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monroe s motivated sequence

Monroe’sMotivated Sequence

In the mid-1930s, Alan H. Monroe developed a pattern for persuasive messages that has become something of a standard because of its effectiveness. It is both logically and psychologically sound. It is known as the motivated sequence. I highly recommend it for your next speech, since it is explicitly designed to move an audience to action.

attention intro
  • This step is designed to gain the interest of the listeners. One of the biggest problems here is assuming you have the audience's attention. In fact, assuming the step as given causes problems throughout the entire speech. You cannot persuade someone unless you have his or her attention.  This step is very similar to the traditional introduction.
need problem pt 1
Need/Problem(pt 1)
  • The need step is used for developing or describing some problem or for demonstrating that the audience has a need for the speech you are giving. You want them to say to themselves, "I need to hear this," or "Something needs to be done about this!" Again, don't assume the need is obvious. Remember that this step involves need from the standpoint of the audience member. The door-to-door salesperson who says "I need one more sale so I can go to Hawaii" is being ineffective; he should address the prospect's need.
satisfaction solution pt 2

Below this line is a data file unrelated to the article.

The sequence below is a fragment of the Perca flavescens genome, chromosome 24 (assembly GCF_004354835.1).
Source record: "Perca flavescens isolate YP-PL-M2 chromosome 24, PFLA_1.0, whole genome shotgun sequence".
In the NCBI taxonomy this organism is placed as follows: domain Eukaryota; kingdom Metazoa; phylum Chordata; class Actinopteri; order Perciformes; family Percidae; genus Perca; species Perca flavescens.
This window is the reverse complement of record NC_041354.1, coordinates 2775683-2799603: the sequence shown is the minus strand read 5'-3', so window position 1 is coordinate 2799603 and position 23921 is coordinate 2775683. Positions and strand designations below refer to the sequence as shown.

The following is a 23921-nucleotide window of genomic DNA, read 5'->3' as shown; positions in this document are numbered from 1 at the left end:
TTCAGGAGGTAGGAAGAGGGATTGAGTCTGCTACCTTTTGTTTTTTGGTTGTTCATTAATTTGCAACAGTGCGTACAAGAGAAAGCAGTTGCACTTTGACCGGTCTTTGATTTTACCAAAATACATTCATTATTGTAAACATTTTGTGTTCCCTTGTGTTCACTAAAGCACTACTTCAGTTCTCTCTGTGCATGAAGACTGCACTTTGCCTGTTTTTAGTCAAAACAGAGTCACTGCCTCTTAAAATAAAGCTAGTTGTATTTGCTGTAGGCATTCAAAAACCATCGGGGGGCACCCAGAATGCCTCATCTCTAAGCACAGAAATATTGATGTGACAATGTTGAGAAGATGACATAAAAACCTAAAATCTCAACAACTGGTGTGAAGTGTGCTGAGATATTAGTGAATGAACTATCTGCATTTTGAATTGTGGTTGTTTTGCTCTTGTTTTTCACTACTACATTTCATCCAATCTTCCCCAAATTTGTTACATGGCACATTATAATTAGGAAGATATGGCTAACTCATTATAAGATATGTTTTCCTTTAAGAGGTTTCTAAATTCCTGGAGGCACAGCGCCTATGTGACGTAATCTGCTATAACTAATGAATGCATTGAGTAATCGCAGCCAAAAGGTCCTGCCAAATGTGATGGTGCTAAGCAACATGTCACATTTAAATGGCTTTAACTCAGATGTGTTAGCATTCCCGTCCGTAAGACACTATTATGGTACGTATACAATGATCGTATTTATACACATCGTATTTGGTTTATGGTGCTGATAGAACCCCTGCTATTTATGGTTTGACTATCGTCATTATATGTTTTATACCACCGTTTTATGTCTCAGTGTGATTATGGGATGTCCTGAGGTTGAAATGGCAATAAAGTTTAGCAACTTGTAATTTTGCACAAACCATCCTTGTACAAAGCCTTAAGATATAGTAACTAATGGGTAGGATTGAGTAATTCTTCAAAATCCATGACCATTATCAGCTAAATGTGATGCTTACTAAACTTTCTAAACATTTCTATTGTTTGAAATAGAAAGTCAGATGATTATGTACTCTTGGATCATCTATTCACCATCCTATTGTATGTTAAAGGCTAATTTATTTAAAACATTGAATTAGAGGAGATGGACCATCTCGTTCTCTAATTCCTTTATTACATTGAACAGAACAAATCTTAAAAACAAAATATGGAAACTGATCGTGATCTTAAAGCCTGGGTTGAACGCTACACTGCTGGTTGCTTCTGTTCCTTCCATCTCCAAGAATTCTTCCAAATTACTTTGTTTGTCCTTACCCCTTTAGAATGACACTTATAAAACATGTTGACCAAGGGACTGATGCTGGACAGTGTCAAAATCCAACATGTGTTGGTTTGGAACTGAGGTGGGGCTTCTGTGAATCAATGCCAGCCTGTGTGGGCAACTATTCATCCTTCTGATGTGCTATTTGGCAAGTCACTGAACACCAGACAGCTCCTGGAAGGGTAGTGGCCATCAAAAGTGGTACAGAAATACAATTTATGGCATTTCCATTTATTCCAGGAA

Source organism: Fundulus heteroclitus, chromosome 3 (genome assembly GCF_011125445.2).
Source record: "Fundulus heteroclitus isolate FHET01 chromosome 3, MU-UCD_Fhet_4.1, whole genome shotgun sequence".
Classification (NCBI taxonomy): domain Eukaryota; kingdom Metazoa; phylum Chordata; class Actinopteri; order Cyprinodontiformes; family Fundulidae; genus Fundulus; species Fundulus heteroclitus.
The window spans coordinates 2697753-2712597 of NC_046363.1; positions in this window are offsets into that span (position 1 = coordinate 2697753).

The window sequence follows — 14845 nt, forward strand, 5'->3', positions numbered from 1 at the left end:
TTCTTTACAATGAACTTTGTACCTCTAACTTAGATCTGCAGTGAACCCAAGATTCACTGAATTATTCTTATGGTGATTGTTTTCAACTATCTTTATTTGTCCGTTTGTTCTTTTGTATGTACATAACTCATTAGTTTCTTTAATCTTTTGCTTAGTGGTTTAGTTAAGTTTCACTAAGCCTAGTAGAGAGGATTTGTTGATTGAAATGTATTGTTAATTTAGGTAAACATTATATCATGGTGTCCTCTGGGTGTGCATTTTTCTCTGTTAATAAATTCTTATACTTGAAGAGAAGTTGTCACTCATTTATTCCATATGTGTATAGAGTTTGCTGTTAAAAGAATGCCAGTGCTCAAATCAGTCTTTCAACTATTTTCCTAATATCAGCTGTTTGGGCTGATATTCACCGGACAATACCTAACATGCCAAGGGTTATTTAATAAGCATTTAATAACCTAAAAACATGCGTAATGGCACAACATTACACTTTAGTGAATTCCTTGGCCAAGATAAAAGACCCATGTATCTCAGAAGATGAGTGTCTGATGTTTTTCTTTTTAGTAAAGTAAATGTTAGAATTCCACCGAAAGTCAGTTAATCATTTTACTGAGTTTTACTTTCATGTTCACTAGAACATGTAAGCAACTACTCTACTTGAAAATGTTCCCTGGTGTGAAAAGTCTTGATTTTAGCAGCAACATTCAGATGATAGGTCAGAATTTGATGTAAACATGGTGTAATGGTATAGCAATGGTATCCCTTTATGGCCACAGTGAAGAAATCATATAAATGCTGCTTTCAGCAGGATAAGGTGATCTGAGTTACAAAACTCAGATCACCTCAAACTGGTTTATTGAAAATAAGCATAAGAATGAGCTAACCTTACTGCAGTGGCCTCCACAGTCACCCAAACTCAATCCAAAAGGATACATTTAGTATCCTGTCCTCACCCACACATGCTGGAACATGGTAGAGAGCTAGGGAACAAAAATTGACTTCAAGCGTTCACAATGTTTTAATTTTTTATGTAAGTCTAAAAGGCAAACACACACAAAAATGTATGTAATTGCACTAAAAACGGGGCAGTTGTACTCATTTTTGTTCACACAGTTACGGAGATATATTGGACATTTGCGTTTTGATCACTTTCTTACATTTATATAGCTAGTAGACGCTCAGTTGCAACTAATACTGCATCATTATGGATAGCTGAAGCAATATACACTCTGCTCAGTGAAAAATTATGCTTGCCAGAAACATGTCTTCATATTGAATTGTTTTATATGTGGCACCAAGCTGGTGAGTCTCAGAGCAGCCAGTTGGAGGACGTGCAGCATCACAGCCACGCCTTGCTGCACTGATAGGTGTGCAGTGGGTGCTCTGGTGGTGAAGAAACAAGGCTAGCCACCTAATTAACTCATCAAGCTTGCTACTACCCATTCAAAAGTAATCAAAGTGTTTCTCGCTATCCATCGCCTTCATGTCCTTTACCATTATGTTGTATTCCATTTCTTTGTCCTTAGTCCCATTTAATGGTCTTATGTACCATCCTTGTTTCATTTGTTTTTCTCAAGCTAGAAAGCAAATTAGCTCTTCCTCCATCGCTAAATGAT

Satisfaction/Solution(pt 2)
  • Next, present a solution to the problem you presented in the Need step. Show how to satisfy the need. Scratch the itch. The Need step and the Satisfaction step appeal primarily to left-brained, logical thinking (although you always need some appeal to the right-brain thinking as well, especially in terms of clarifying information). In this step, you want the audience to think, "That will work!"
visualization advantages pt 3
Visualization(advantages) pt 3
  • This is where we get into true persuasion. The purpose of this step is to develop within your audience an image of the consequences of their choices. If you want them to do something, you have to help them create in their minds an image of the good things that will happen if they do what you want them to do. Or, help them imagine the bad consequences of not adopting the policy.
visualization cont
Visualization (cont)
  •  In this step you are appealing more to right-brain thinking; you want to get them emotionally as well as logically involved, and you want them to feel those consequences on a gut level. In the Satisfaction step, you wanted them to think, "That will work." In the Visualization step, you want them to think, "That will work for me. I can do that. I can see myself doing that."
action conclusion
  • The action step should move your audience to actually do something about your speech. To do this, you need to have some clear and specific action for them to take. "Somebody should do something" only frustrates them, because they have no direction. Even "give some money to this cause" lacks motivation. Tell them, "I want each of you to give just $10 to this. If you can do more, fine. But don't you agree that $10 is within reach of all of us?" Or whatever it is you want them to do. You should know from the beginning of your speech what exact action you are going to ask them to take.
action cont
Action (cont)
  • A traditional conclusion is woven together with the action step.
  • Recap of main ideas/summary
  • Reference to Hook